Pat-urday in San Francisco

Now that I’ve had a moment to rest and recover, here’s the lowdown on last Saturday’s workshop.

Pat Fraley titled the event Audition Technique Masters, which probably described everyone in the room other than me. Pat invited agent John Erlendson, principal of San Francisco’s JE Talent, to direct one of the two sessions. Sydney Rainin, a local voice artist best known for her work with Macy’s and Safeway, dropped by for an hour of Q&A at midday.

Paranoid that I am, I arrived at the event location, Polarity Post Production, nearly an hour early. I found convenient parking in a lot literally a stone’s throw from the studio. The extra time gave me an opportunity to decompress from the drive, finish my coffee, read a few pages on my Kindle, and arrive promptly feeling refreshed and ready for the day.

We began the morning with the usual get-acquainted round robin. I was pleasantly surprised to discover that many of the other 11 participants also study or have studied at Voicetrax. Even though I didn’t know anyone, that commonality made the room feel immediately comfortable. So, for that matter, did Pat, who is every bit as funny and engaging as his reputation (and the audio lessons I’ve downloaded from his site) would suggest. All of the trepidation with which I’d arrived fell away like dandruff.

Our first round in the booth was a brief character piece from an interactive game project. We had several scripts from which to choose. I selected three possibilities, giving myself flexibility in case one or more of my classmates picked the same copy. That proved wise, as one of the first people into the booth went with my first choice, and I observed another student carefully reviewing my second option. That meant I ended up focusing on my third choice. That was fine — I enjoy a challenge.

It’s always fun to hear other people work. Although everyone else in the class outstripped me in experience — most of the others have been pursuing voiceover for several years, and several were working voice pros with agents and actual careers — I didn’t feel intimidated. Once Pat had put a few of my classmates through their paces, I was encouraged to think that I could stand on a reasonably level competitive field with the others. At least, I’d avoid embarrassing myself.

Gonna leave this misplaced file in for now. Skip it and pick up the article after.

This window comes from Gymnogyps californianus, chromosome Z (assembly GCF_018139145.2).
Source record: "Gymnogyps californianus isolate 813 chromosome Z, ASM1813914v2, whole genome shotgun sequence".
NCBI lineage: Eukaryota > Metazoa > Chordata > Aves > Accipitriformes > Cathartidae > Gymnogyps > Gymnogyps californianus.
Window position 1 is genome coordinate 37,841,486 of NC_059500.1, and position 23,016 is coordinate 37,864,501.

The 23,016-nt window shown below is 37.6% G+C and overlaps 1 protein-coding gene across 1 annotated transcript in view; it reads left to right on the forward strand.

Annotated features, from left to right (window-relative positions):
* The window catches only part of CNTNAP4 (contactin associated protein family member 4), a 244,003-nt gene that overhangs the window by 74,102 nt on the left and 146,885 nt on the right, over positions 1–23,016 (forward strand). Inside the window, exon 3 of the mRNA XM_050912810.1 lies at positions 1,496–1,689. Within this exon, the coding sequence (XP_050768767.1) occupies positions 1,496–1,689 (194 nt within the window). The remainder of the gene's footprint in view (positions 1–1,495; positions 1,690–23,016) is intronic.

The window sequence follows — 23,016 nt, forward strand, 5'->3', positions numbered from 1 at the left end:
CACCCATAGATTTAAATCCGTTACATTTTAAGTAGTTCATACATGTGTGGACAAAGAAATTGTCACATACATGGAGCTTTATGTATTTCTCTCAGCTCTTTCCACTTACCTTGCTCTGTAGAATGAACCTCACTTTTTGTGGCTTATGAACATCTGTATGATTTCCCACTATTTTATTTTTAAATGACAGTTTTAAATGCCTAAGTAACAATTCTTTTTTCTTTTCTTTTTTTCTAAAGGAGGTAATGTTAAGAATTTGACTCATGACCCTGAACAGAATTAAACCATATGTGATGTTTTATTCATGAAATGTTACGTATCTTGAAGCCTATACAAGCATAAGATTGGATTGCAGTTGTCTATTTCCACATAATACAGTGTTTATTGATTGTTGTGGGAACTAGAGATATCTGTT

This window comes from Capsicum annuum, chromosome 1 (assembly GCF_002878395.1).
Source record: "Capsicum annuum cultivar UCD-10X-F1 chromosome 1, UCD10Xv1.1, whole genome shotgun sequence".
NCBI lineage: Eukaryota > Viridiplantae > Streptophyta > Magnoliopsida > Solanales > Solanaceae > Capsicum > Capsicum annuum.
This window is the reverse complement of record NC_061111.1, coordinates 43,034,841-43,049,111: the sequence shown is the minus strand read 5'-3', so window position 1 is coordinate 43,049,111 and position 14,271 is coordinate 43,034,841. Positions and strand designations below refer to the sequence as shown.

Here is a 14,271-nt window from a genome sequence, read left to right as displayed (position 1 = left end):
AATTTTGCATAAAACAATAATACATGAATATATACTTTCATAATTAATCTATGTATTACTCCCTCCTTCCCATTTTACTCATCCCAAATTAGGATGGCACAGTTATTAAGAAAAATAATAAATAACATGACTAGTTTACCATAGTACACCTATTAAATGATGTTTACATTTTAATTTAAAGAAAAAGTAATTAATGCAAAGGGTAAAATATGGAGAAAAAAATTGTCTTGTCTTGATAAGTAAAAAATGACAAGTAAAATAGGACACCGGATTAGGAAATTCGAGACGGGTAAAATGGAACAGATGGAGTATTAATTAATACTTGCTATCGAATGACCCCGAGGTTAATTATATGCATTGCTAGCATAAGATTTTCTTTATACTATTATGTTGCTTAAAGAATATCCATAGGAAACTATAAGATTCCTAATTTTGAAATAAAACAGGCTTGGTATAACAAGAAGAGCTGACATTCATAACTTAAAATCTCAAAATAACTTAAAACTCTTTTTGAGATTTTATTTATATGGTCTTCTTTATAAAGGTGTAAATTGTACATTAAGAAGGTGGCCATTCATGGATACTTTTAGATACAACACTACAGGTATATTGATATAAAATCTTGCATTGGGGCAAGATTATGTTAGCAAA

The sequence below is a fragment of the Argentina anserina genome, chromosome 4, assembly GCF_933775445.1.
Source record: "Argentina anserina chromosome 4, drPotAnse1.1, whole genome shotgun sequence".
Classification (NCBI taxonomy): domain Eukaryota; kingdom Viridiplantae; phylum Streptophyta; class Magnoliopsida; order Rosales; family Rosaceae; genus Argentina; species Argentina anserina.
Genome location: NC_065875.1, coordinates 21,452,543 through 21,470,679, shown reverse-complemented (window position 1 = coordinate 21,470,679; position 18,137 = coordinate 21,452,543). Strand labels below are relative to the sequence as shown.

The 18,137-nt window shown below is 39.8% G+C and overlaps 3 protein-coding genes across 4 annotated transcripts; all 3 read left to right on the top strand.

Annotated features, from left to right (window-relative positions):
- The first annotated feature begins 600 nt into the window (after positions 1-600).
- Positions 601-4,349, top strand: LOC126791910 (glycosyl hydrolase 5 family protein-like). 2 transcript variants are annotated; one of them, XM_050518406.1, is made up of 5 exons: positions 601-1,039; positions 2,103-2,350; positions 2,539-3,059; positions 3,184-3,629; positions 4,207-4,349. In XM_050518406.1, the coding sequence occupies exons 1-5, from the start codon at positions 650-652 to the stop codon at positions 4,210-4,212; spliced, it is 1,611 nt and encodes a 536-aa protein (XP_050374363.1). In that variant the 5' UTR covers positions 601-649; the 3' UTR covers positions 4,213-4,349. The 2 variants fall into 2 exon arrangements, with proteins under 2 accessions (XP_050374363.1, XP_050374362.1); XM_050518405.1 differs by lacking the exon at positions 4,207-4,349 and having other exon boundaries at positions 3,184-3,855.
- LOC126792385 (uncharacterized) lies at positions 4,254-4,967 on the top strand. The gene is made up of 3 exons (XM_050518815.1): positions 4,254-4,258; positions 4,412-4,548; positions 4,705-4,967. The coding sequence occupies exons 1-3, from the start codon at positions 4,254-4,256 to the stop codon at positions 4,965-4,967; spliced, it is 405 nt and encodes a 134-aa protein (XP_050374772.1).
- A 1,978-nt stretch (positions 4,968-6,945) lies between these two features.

Before my turn in the booth came, we broke for lunch. While we noshed on sandwiches and salad from Il Fornaio (“you deserve a quality lunch,” Pat remarked), John and Sydney joined us to share their insights. I couldn’t think of any questions I wanted to ask, but I enjoyed listening to the responses both of these successful artists offered to others’ inquiries.

After the break, John led us back into the studio to tackle some commercial copy. I really appreciated John’s straightforward, non-technical directing style. As he sent each student into the booth, he asked for three consecutive reads through the copy — basically the same read, without major adjustments in character or interpretation. After the third read, he offered simple direction. What quickly became clear was that by the time the talent had run the copy three times, he or she more often than not had a handle on their basic approach. For there, it was just a matter of refinement. For most, the refinement involved speeding up the tempo of the read so that it flowed naturally.

I had chosen a spot for a well-known amusement park. Since the copy seemed comfortably in my wheelhouse in terms of both vocal character and personality, I didn’t attempt anything fancy. I just focused on delivering the read with the appropriate energy, and keeping my voice within my optimal range.

“How’d you feel about that?” John asked, after I’d run my three reads.

“Pretty good,” I shrugged.

“I think you’re right in the zone. Pick up the tempo about 20 percent, and I think you’ll be there.”

I read the copy a fourth time, propelling myself along more briskly. When I finished, I glanced toward the booth window.

John said simply, “You’re done.”

Okay — that felt solid. (John thinks my natural speaking voice sounds like Seth Rogen. Who knew?)

When John had finished with the 12 of us, Pat slipped back into the director’s chair to complete the character round. My turn came up quickly, so back into the booth I headed. I could hear my game character, described as a friendly, larger-than life auto-racing promoter, clearly in my creative ear, so I attacked the copy with aggressive abandon.

A little too much abandon, as it turned out. Pat sent his associate into the booth to demonstrate the appropriate volume level — probably one-third as loud as I’d been on my first read.

It took me a couple of experimental runs, but the final time through, I remembered at last not to over-project, while maintaining the character I’d adopted. The resulting read sounded less strident and more authentic. I don’t know whether I’d cast me in that particular role, but I was happy with the choices I’d made. (Pat’s planning to distribute the recordings later this week. We’ll see whether my positivity survives on second listen.)

Pat finished the day with some additional tips. We gathered the class for a group photo, then scattered to the four winds. (It wasn’t windy, especially. I just wanted to say that.)

I drove northward out of The City brimming with enthusiasm. All in all, a terrific day. I can scarcely wait for another opportunity to study with Mr. Fraley. With any luck, that chance will come sooner rather than later.

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Explore posts in the same categories: Celebrity voices, Reflection, Strategy, Voice acting, Voiceover, Voicetrax, Workshops

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